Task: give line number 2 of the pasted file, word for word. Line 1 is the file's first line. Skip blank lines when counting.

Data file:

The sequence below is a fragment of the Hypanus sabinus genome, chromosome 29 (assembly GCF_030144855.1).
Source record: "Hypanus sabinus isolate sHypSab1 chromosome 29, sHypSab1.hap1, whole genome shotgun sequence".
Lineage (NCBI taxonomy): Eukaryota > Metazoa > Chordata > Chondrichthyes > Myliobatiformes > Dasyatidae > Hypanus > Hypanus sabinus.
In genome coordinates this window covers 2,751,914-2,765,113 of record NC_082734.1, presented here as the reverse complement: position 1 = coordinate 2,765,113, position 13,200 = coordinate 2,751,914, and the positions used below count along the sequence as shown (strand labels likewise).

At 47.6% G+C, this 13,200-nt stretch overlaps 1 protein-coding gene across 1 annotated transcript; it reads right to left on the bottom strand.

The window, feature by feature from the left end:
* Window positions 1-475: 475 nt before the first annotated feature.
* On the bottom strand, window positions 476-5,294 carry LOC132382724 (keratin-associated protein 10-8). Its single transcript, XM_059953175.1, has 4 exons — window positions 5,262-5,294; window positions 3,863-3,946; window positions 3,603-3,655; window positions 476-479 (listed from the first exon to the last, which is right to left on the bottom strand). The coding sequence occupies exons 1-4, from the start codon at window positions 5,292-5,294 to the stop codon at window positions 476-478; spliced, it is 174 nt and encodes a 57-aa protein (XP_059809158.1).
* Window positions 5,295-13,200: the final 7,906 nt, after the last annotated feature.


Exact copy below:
Source record: "Hypanus sabinus isolate sHypSab1 chromosome 29, sHypSab1.hap1, whole genome shotgun sequence".